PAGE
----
On New Year’s Day, New York City got a something Torontonians can only dream about – a brand new subway line.
The city’s 2nd Avenue Subway line will not only make life easier for New Yorkers with places to be, it will offer subway commuters a daily dose of inspirational art.
Opening on a progressive note, in addition to the work of three other artists, the stations feature installations from Brazilian artist Vik Muniz’s project Perfect Strangers. The project features a series of life-size portraits of typical, everyday New Yorkers.
This includes a mural of two men who are married in real life – 60-year-old Thor Stockman and his husband of three and a half years, Patrick Kellogg, 47 – holding hands.
The art was inspired by a photo taken over three years ago in Brooklyn.
Not only are the images reflective of the reality of the sexual orientation of many of New York’s subway riders, they also represent the average-looking person (something that some claimed this TTC ad didn’t do).
“Our friends were happy that this is gay representation on the walls of New York City, but our friends were even happier that this is gay representation that is not incredibly beautiful and skinny,” Kellogg said, according to The Associated Press.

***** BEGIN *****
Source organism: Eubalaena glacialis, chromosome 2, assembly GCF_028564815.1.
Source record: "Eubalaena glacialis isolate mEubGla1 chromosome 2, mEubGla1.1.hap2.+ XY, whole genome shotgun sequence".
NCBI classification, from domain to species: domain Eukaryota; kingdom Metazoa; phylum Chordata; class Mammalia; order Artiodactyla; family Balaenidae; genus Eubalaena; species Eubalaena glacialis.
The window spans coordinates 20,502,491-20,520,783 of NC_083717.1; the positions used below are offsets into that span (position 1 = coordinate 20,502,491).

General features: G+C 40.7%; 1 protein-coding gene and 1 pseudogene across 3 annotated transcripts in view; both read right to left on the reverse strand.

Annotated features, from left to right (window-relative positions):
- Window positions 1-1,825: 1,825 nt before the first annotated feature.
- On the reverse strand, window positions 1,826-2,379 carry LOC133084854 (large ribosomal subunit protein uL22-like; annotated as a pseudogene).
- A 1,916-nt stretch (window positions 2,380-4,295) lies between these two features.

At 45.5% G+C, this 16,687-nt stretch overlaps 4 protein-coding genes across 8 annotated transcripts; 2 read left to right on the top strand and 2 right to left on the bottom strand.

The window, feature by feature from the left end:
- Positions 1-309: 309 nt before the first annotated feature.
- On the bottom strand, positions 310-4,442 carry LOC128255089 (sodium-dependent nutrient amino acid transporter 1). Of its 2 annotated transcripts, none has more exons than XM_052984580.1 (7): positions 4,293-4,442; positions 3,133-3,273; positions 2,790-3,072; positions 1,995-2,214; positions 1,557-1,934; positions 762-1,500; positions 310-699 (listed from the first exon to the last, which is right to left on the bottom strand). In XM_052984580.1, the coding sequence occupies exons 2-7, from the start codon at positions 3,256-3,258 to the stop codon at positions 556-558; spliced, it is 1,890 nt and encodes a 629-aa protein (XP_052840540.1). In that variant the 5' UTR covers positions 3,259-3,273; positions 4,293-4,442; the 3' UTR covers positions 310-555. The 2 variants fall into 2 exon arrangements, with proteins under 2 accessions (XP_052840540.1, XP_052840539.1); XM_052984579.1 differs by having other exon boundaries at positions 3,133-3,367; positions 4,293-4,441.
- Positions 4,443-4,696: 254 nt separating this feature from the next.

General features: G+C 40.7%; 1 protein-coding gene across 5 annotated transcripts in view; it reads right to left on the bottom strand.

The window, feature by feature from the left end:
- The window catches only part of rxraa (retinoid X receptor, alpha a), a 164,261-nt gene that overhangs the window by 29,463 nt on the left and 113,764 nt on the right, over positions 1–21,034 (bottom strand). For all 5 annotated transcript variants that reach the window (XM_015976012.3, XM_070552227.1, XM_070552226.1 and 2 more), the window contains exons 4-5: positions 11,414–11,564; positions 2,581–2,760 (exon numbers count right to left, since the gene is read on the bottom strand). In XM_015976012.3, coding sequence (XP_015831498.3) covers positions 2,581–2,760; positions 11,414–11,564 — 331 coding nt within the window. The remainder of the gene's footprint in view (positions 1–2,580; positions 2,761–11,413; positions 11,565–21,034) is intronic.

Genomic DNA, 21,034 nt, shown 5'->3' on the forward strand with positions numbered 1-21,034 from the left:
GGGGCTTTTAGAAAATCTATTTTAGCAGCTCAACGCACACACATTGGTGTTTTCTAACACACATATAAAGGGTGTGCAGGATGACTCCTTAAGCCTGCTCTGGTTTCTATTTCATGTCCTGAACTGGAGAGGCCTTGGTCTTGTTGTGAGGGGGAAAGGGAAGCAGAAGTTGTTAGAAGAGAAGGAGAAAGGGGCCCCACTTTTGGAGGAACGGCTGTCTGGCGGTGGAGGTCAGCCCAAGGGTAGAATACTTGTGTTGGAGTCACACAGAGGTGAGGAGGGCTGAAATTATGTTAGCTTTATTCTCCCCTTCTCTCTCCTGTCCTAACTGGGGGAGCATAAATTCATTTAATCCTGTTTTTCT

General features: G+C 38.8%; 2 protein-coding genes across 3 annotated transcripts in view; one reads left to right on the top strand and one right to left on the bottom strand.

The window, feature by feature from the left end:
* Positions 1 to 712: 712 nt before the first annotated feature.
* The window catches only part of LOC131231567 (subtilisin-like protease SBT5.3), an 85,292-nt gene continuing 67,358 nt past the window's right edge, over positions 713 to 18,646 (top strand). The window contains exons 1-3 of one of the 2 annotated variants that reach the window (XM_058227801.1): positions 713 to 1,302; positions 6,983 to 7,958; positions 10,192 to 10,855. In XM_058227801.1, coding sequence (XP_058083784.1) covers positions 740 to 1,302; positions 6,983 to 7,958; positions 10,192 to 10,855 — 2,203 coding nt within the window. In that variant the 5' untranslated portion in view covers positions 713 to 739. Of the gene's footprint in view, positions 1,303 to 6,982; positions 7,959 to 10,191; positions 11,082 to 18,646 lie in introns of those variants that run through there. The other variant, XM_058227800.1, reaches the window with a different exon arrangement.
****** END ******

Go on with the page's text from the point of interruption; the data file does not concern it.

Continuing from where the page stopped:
It was exactly Muniz’s intention to show the different types of urban subway riders.
“They are just people you would expect to see,” Muniz told The Associated Press. “You would expect to see men holding hands.”
The reality, however, is that this is still a rarity when it comes to public art.
What makes the project an even bigger deal is the fact that it is apparently the first permanent, non-political LGBTQ public artwork in the city of New York.
“What makes it a turning point is it isn’t gayness singled out and made the theme,” Katz said, according to The Associated Press.
“On the contrary, the work naturalizes gayness within the fabric of the city, and in so doing, that’s actually an even more powerful message.”